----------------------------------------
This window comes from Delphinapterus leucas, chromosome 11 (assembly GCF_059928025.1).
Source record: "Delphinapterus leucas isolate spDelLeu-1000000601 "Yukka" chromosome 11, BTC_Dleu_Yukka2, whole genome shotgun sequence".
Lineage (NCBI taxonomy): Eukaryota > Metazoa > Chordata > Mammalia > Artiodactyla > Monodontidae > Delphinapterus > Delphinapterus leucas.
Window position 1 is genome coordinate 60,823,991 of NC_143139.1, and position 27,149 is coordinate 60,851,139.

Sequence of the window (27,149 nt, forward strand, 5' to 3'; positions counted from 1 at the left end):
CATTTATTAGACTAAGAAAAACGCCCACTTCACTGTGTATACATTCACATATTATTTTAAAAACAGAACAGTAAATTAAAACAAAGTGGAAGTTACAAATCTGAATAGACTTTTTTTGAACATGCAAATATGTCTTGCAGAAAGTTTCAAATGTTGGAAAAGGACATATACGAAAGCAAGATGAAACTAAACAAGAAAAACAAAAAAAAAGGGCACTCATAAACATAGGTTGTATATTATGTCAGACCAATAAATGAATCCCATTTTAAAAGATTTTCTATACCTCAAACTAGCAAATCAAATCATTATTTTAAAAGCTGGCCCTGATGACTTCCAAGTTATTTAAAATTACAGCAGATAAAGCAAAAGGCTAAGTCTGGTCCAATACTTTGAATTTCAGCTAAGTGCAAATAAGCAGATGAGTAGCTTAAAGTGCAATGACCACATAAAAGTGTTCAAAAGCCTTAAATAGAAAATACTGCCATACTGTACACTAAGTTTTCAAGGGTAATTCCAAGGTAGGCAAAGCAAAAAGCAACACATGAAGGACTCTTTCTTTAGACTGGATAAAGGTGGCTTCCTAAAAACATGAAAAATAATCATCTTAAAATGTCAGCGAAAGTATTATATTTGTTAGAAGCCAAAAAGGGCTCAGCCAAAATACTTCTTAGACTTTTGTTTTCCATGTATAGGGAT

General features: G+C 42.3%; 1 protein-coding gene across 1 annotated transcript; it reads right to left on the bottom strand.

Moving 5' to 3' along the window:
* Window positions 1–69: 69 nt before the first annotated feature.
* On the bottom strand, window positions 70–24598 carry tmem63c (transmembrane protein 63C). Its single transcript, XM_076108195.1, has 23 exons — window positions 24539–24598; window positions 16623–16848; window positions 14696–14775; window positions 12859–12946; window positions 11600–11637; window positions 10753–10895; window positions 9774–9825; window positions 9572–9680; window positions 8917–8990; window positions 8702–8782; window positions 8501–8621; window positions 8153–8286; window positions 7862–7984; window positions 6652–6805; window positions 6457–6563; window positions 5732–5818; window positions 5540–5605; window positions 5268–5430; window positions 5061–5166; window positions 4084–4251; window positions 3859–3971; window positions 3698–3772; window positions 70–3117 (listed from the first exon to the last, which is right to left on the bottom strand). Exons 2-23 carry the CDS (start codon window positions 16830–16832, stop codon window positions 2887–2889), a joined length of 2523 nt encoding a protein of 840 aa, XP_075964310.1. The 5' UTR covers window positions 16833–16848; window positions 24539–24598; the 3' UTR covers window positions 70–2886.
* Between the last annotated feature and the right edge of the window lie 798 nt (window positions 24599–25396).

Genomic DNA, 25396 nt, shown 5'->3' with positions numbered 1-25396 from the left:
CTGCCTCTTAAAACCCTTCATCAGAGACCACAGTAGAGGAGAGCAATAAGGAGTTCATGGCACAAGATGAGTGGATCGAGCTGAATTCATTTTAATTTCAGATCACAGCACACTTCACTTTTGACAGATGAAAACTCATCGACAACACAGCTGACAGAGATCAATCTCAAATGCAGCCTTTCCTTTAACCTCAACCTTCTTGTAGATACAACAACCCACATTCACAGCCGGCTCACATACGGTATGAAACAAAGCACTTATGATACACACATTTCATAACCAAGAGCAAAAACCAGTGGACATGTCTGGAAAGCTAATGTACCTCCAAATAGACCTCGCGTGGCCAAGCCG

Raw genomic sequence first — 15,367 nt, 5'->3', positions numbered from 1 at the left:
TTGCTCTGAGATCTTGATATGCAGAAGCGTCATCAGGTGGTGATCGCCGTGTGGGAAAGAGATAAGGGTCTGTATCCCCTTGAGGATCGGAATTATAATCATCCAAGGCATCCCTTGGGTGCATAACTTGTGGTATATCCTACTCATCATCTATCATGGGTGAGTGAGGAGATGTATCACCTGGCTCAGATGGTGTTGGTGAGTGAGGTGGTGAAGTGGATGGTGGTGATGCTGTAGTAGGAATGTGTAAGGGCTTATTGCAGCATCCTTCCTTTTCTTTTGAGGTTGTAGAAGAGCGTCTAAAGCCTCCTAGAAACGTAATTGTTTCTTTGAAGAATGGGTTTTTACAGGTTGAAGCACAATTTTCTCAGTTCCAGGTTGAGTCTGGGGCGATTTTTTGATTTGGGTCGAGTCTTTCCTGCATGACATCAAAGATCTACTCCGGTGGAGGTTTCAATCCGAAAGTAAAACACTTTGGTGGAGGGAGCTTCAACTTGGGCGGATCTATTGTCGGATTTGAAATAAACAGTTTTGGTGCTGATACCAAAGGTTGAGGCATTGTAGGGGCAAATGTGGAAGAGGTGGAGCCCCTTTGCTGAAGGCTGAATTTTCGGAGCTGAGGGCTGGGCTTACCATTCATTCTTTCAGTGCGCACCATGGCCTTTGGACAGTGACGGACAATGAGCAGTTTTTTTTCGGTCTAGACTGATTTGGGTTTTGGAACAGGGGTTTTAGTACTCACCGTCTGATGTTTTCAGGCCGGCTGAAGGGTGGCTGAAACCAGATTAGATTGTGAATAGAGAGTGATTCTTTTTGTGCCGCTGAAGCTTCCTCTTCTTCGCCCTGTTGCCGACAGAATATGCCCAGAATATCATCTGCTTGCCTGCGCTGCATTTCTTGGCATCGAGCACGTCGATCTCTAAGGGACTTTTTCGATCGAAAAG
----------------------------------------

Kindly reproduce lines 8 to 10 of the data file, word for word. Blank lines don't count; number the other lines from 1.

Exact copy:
Moving 5' to 3' along the window:
* Window positions 1–69: 69 nt before the first annotated feature.
* On the bottom strand, window positions 70–24598 carry tmem63c (transmembrane protein 63C). Its single transcript, XM_076108195.1, has 23 exons — window positions 24539–24598; window positions 16623–16848; window positions 14696–14775; window positions 12859–12946; window positions 11600–11637; window positions 10753–10895; window positions 9774–9825; window positions 9572–9680; window positions 8917–8990; window positions 8702–8782; window positions 8501–8621; window positions 8153–8286; window positions 7862–7984; window positions 6652–6805; window positions 6457–6563; window positions 5732–5818; window positions 5540–5605; window positions 5268–5430; window positions 5061–5166; window positions 4084–4251; window positions 3859–3971; window positions 3698–3772; window positions 70–3117 (listed from the first exon to the last, which is right to left on the bottom strand). Exons 2-23 carry the CDS (start codon window positions 16830–16832, stop codon window positions 2887–2889), a joined length of 2523 nt encoding a protein of 840 aa, XP_075964310.1. The 5' UTR covers window positions 16833–16848; window positions 24539–24598; the 3' UTR covers window positions 70–2886.